4. YOUR LITTLE ONE WILL DO A RECAP??!! So excited!!!
    Anyway, congrats to both of you (I can’t say it enough) from me and the playboy (OF COURSE I told him!). I am sure sure sure you’ll get your PR. Don’t give up.

    As for checking or not your watch on a race… I think it depends on the people, how well you know your body or not, and how much confidence you have in yourself. I would say that on a short distance race, you can go without it BUT you have to be in tune with your body (like, for you, on this one, you may have done better knowing you went too fast at the start). On a longer distance, I would say checking your watch is reassuring and helps to manage your race efficiently. I say all of that thinking about my own experience. In 2013, I got a PR on the 10K distance without my watch (couldn’t get the satellites before the race). I know that, with my watch, I would have NEVER run that fast thinking I wouldn’t be able to keep up with this pace. So, in this case, not knowing was a game changer. But, on my marathon, I managed to stay calm and confident thanks to my watch and knowing where I was headed. BUT, during a race, I don’t check my watch too often. I really try to focus more on my feelings. I check my watch only to see if the feelings I have are in sync with the pace in order to readjust if needed. I am a believer in trusting your feelings and knowing your paces (like on a scale) versus data, numbers…etc…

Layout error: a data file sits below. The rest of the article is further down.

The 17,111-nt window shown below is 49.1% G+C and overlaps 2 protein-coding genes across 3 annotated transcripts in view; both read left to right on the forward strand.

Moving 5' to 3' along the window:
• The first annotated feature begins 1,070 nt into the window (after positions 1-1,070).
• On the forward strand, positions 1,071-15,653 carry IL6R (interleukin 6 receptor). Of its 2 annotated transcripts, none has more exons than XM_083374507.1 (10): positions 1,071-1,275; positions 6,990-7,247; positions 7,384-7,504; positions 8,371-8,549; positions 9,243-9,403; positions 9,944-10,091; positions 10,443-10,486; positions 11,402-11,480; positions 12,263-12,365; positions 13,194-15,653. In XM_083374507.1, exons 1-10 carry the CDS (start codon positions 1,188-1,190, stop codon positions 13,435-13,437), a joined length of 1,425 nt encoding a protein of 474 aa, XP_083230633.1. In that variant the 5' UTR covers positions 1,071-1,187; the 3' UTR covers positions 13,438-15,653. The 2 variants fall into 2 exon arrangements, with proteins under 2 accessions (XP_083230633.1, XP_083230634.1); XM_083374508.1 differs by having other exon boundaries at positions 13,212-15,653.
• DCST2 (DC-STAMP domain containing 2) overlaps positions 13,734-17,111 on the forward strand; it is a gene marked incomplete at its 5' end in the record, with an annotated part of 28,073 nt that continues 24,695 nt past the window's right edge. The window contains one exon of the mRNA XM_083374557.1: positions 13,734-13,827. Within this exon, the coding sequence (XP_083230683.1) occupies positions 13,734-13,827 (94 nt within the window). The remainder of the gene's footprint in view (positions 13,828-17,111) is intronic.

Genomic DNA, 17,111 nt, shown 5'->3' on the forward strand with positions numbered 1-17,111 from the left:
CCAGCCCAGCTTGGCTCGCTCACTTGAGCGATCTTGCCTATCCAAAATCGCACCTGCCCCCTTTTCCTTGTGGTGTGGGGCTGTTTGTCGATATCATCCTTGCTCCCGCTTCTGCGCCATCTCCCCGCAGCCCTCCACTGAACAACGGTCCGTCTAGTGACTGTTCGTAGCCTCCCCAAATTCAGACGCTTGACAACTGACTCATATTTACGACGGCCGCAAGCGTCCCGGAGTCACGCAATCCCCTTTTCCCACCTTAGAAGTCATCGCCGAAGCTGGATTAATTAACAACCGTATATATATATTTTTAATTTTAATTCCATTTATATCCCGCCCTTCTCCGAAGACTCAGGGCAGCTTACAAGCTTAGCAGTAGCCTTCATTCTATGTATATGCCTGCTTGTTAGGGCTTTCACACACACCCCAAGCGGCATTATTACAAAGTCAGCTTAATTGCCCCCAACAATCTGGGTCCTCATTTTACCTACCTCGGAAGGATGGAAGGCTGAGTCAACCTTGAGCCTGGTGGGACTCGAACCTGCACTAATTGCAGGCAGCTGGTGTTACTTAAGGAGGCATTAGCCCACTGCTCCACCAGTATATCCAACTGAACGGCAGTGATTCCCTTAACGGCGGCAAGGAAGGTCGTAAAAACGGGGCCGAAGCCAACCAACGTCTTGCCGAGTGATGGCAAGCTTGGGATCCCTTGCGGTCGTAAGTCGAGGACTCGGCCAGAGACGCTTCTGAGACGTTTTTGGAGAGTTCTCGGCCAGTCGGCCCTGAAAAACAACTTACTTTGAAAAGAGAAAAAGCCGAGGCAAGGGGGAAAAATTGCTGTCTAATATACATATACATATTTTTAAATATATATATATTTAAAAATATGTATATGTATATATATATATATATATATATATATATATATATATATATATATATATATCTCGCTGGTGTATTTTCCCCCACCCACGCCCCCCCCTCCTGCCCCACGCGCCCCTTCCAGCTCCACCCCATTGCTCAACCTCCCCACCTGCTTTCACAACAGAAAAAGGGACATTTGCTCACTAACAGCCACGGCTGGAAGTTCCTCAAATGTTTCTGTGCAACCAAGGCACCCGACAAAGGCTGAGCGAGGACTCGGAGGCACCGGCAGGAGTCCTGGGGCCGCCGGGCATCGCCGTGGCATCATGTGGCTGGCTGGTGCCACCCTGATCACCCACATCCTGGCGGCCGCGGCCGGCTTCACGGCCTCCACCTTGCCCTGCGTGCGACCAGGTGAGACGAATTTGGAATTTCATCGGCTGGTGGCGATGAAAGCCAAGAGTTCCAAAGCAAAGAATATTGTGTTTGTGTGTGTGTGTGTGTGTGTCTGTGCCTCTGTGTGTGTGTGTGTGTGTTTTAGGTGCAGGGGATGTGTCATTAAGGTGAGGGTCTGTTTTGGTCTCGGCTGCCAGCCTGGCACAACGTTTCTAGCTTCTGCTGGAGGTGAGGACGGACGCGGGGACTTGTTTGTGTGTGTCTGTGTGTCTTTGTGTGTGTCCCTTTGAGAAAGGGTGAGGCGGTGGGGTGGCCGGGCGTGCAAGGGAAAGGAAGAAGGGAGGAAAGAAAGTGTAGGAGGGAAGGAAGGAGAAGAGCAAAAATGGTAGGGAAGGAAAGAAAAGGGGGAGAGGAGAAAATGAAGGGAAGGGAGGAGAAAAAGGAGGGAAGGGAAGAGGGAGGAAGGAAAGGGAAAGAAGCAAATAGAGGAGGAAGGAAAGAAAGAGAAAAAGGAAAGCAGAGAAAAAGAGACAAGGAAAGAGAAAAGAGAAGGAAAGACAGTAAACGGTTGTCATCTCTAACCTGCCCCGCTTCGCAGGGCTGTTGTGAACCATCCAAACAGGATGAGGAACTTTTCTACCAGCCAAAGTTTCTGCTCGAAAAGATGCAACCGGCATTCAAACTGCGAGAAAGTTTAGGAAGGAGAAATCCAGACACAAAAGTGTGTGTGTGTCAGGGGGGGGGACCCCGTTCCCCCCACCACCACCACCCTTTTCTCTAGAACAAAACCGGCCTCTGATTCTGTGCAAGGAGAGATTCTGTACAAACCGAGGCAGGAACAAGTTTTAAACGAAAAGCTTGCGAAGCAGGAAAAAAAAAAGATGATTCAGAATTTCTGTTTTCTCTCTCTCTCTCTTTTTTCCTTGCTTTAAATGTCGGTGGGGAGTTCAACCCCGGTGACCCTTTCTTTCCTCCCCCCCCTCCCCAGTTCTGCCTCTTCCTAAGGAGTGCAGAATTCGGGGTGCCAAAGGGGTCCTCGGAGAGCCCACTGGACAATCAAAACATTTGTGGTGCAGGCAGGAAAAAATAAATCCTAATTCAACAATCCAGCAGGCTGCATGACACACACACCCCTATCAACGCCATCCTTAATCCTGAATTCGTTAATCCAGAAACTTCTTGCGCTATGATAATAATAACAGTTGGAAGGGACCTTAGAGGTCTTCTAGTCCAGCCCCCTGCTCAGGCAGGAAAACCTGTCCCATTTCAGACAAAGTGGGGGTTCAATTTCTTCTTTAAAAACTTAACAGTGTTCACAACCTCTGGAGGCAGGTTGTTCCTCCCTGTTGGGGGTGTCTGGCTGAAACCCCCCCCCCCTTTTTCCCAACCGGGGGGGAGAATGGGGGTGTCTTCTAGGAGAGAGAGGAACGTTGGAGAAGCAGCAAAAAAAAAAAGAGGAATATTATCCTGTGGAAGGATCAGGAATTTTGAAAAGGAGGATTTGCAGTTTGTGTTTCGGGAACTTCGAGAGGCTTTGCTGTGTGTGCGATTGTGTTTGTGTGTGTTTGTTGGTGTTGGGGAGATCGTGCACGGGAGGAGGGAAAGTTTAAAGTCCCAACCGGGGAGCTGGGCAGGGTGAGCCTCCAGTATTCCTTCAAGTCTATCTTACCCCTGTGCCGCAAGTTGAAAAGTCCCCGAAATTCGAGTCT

• Cathryn says:

      I think your comment is so true. Sometimes, not knowing your pace helps. Other times, it’s a really useful tool. For my 1/2M PR last year, I just kept asking myself if this was the fastest sustainable pace I could hold and that was enough. Maybe if I’d done that yesterday, I wouldn’t have gone out too fast. Maybe I’ll use it at Kaiser. I’ll know my goal pace and if I check it every mile marker, that might be a good compromise.

  5. Jen says:

    I’m glad you’ve come to accept your race results, because you ran very well overall. If anything, this helps you remember not to go out too fast at Kaiser! Also, just my 2-cents, but I’d reconsider taking a Gu for anything shorter than an hour race — you don’t need it (physiologically; mentally, maybe it helps) AND it probably added at least a few seconds to your time, unless you’re just the most efficient Gu eater ever. The other thing I’d consider is doing a slightly longer warm-up next time, maybe 10 minutes or so, at a super easy pace. OK, I’ll get off my pretend coach’s soapbox now. 😉

    • Cathryn says:

      You are very definitely right about the Gu. I didn’t need it. I wonder why I thought I’d take it…can’t remember my reasoning for it. I did look forward to it, it made a nice ‘break’ but I probably did waste a few seconds and it didn’t even taste good. And I also agree about the warm up. It was a little tricky as my boys were there and I didn’t want to be a big diva, but I think Coach Jen makes excellent points.

  6. Congrats on 2nd that is awesome. I think you did great. Way to check the results and find the error of their ways. 🙂 Just as those crazy ladies are fast in their 40’s you might find your time will speed up too. I’ve gotten a little faster over the years. Now I’m holding out for those really fast ones to get slower in their 50’s and then I’ll take them. Only 8 more years to wait but I’m in! 🙂